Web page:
CRISPR-Cas12a target binding unleashes indiscriminate single-stranded DNase activity
Taking CRISPR technology further
CRISPR techniques are allowing the development of technologies for nucleic acid detection (see the Perspective by Chertow). Taking advantages of the distinctive enzymatic properties of CRISPR enzymes, Gootenberg et al. developed an improved nucleic acid detection technology for multiplexed quantitative and highly sensitive detection, combined with lateral flow for visual readout. Myhrvold et al. added a sample preparation protocol to create a field-deployable viral diagnostic platform for rapid detection of specific strains of pathogens in clinical samples. Cas12a (also known as Cpf1), a type V CRISPR protein, cleaves double-stranded DNA and has been adapted for genome editing. Chen et al. discovered that Cas12a also processes single-stranded DNA threading activity. A technology platform based on this activity detected human papillomavirus in patient samples with high sensitivity.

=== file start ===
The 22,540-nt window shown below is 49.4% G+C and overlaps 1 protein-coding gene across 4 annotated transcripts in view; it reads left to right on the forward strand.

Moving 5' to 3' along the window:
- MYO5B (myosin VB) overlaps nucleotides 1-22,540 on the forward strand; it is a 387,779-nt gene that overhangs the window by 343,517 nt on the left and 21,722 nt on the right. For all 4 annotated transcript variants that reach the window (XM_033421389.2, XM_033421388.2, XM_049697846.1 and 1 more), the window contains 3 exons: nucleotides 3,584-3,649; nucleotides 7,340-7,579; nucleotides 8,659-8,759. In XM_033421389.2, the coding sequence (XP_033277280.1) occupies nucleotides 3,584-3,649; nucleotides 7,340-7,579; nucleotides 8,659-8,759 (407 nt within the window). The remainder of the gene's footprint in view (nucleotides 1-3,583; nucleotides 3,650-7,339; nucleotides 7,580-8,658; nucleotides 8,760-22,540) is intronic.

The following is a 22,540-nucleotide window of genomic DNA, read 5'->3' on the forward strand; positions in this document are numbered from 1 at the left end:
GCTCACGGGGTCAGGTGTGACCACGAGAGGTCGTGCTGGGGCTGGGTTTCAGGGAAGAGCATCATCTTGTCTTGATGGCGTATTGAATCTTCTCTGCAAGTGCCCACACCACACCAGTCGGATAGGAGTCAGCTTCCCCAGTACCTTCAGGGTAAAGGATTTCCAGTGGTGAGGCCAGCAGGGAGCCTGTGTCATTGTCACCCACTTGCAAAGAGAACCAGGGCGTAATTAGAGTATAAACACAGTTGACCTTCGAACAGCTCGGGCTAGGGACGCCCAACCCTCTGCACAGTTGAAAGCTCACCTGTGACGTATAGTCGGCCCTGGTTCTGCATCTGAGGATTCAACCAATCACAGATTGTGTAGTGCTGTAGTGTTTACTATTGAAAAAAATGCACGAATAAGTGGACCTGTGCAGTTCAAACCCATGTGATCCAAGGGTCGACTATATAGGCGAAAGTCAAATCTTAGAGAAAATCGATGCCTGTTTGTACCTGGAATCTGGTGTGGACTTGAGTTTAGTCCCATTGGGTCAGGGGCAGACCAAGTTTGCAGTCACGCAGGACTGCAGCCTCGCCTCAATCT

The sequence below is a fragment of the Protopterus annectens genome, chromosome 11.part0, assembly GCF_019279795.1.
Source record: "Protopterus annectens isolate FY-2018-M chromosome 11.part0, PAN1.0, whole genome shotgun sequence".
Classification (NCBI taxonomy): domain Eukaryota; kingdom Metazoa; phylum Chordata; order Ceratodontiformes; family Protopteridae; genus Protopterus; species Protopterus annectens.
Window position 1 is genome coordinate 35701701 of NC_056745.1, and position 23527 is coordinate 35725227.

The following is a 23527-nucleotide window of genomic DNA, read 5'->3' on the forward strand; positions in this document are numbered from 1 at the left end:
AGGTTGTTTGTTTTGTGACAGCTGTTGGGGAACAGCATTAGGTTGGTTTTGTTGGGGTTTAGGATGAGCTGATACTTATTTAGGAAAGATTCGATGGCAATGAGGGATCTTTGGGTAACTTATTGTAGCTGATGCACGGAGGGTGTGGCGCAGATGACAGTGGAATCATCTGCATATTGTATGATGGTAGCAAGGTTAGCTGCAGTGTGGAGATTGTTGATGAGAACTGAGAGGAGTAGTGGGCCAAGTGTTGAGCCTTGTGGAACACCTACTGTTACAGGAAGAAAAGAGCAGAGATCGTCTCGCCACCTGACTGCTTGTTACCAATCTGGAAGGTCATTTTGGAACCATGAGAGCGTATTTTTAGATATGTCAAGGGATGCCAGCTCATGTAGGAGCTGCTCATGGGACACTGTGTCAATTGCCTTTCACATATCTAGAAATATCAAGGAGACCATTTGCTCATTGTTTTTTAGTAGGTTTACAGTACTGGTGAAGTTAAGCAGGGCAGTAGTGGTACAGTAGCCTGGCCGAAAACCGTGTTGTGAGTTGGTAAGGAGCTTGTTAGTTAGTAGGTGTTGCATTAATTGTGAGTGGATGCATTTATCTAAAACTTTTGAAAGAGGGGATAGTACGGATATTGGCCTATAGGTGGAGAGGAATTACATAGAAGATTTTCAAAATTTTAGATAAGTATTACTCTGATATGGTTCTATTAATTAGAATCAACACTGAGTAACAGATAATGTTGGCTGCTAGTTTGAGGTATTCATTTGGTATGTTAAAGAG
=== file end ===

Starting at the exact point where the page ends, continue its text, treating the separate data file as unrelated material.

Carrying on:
CRISPR-Cas12a (Cpf1) proteins are RNA-guided enzymes that bind and cut DNA as components of bacterial adaptive immune systems. Like CRISPR-Cas9, Cas12a has been harnessed for genome editing on the basis of its ability to generate targeted, double-stranded DNA breaks. Here we show that RNA-guided DNA binding unleashes indiscriminate single-stranded DNA (ssDNA) cleavage activity by Cas12a that completely degrades ssDNA molecules. We find that target-activated, nonspecific single-stranded deoxyribonuclease (ssDNase) cleavage is also a property of other type V CRISPR-Cas12 enzymes. By combining Cas12a ssDNase activation with isothermal amplification, we create a method termed DNA endonuclease-targeted CRISPR trans reporter (DETECTR), which achieves attomolar sensitivity for DNA detection. DETECTR enables rapid and specific detection of human papillomavirus in patient samples, thereby providing a simple platform for molecular diagnostics.
Published at Thu, 26 Apr 2018 17:50:39 +0000